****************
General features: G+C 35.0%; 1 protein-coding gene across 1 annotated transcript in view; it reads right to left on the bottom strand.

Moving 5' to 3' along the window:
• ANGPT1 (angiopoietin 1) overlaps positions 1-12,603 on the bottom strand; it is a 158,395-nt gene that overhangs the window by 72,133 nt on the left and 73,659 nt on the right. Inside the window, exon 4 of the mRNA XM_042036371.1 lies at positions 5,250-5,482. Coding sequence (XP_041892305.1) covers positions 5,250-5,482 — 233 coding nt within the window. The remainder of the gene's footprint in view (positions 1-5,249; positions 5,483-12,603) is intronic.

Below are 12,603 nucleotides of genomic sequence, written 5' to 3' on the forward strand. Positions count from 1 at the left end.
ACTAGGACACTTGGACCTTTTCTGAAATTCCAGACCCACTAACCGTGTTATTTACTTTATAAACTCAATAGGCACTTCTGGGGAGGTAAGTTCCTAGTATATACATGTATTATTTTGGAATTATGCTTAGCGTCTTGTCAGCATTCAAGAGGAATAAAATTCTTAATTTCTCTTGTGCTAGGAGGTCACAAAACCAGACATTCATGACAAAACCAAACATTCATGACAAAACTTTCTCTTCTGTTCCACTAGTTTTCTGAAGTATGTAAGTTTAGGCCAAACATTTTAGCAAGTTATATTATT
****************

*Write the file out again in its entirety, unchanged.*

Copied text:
General features: G+C 35.0%; 1 protein-coding gene across 1 annotated transcript in view; it reads right to left on the bottom strand.

Moving 5' to 3' along the window:
• ANGPT1 (angiopoietin 1) overlaps positions 1-12,603 on the bottom strand; it is a 158,395-nt gene that overhangs the window by 72,133 nt on the left and 73,659 nt on the right. Inside the window, exon 4 of the mRNA XM_042036371.1 lies at positions 5,250-5,482. Coding sequence (XP_041892305.1) covers positions 5,250-5,482 — 233 coding nt within the window. The remainder of the gene's footprint in view (positions 1-5,249; positions 5,483-12,603) is intronic.

Below are 12,603 nucleotides of genomic sequence, written 5' to 3' on the forward strand. Positions count from 1 at the left end.
ACTAGGACACTTGGACCTTTTCTGAAATTCCAGACCCACTAACCGTGTTATTTACTTTATAAACTCAATAGGCACTTCTGGGGAGGTAAGTTCCTAGTATATACATGTATTATTTTGGAATTATGCTTAGCGTCTTGTCAGCATTCAAGAGGAATAAAATTCTTAATTTCTCTTGTGCTAGGAGGTCACAAAACCAGACATTCATGACAAAACCAAACATTCATGACAAAACTTTCTCTTCTGTTCCACTAGTTTTCTGAAGTATGTAAGTTTAGGCCAAACATTTTAGCAAGTTATATTATT